News
July 8, 2016

Senate Passes Bipartisan GMO Labeling Bill to Preempt Vermont Law

Seller Beware: Consumer Protection Insights for Industry

On July 7, 2016, the Senate passed a compromise GMO labeling measure led by Senate Agriculture Committee Chairman Pat Roberts (R-KS) and Ranking Member Debbie Stabenow (D-MI) by a vote of 63-30. The bill would preempt Vermont and other states and localities from establishing or implementing conflicting GMO labeling laws by requiring the U.S. Department of Agriculture (USDA) to establish a mandatory GMO labeling standard within two years after enactment. The bill intends for manufacturers to then label packages of food products with text, a symbol, or a Quick Response (QR) code or similar technology. (Read our June 27 blog post for more information about the bill.)

The House will need to consider the bill, but will likely take it up in September because its recess starts the week of July 17. Last July, the House passed its GMO labeling preemption bill (H.R. 1599) that would allow manufacturers to voluntarily label their food products -- instead of being required to label -- under the jurisdiction of the Food and Drug Administration (FDA). House Agriculture Committee Chairman Mike Conaway (R-TX) has indicated that leadership is determining its strategy and considering all options, but has provided no further detail.

Although passage of the Senate bill required a simple majority, Sens. Roberts and Stabenow faced challenges from opponents on both sides of the aisle. Opponents notably argued that the bill’s definition of “bioengineering” would create consumer confusion and that the digital disclosure option could limit consumers’ access to information. Vermont Sens. Patrick Leahy (D) and Bernie Sanders (I) attempted to hold up the bill in protest of Majority Leader Mitch McConnell’s (R-KY) decision not to consider amendments.

Disagreement over key provisions of the bill extends to USDA and FDA, which may inform some of the challenges USDA will face in implementing the bill should it be enacted. FDA contends that genetically engineered foods (“GE”) do not pose any safety concerns and, for that reason, GMO labeling should remain voluntary. FDA also contends that the QR code option conflicts with the agency’s statute and regulations requiring disclosures directly on food labels. 

FDA also believes the bill’s mandatory disclosure standard would conflict with FDA’s labeling requirements at times. For example, depending on USDA’s GMO labeling requirements for small packages, manufacturers may have difficulties including both the USDA information and the FDA required statements on the label.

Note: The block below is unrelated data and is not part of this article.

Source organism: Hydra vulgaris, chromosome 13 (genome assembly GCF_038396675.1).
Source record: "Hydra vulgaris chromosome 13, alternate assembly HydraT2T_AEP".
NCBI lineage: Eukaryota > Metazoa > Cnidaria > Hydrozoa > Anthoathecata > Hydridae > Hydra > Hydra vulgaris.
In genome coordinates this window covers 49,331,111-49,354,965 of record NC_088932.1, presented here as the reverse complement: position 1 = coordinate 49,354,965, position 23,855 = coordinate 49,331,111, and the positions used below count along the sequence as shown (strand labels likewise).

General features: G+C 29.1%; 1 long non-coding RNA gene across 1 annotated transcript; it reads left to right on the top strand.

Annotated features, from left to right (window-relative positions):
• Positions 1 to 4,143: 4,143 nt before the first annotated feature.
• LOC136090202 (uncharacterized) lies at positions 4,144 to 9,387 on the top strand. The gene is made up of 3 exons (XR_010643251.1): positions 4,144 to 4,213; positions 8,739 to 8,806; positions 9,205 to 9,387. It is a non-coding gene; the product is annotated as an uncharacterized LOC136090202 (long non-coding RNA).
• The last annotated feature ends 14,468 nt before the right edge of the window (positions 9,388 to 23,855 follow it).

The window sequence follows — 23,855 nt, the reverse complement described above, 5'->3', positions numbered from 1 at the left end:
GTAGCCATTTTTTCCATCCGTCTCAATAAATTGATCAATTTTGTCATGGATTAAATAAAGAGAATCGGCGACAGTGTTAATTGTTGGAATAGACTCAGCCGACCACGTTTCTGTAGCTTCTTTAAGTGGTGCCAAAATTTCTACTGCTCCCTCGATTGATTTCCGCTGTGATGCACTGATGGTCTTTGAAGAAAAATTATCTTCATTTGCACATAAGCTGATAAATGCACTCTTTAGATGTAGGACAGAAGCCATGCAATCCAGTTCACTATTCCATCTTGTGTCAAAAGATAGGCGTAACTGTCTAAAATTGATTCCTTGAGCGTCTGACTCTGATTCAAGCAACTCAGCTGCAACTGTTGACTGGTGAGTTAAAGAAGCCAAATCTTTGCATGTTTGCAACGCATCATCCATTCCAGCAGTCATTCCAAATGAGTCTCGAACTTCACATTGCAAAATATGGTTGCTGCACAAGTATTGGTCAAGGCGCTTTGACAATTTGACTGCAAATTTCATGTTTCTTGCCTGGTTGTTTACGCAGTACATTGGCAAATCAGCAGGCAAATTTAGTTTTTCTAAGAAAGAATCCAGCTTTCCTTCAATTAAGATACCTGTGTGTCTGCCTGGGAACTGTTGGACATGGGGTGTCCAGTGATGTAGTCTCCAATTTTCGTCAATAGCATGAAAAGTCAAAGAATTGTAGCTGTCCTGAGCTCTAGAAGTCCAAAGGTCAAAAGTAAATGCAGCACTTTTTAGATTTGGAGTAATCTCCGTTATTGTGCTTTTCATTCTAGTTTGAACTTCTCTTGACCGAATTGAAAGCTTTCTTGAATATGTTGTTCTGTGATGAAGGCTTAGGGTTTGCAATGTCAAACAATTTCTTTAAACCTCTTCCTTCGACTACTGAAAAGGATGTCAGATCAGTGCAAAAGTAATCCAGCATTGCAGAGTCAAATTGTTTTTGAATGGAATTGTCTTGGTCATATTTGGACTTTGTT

FDA also finds the definition of “bioengineering” in the bill to be narrow in scope, which could lead to consumer confusion. The agency points to the phrase “that contains genetic material” and argues that foods from GE sources (e.g., GE soy, starches, and purified proteins) will fall outside of the scope. USDA disagrees with FDA’s interpretation. USDA asserts that it has the authority to require GMO labeling on food products with ingredients from commercially grown GMO crops, but the agency would consider its authority to determine the threshold of bioengineered material needed for foods to be regulated under the legislation.

Additionally, FDA has concerns with the bill limiting its application to foods where the genetic modification “could not otherwise be obtained through conventional breeding or found in nature,” because this would be difficult to prove.

While waiting for the House’s consideration, manufacturers should evaluate their compliance with the Vermont law, which took effect on July 1. As we noted previously, the Vermont law presumes compliance for foods distributed before July 1, 2016 and sold for retail until January 1, 2017. By contrast, foods produced before July 1, 2016, but distributed after that date, will be subject to penalties.

© Arnold & Porter Kaye Scholer LLP 2016 All Rights Reserved. This blog post is intended to be a general summary of the law and does not constitute legal advice. You should consult with counsel to determine applicable legal requirements in a specific fact situation.

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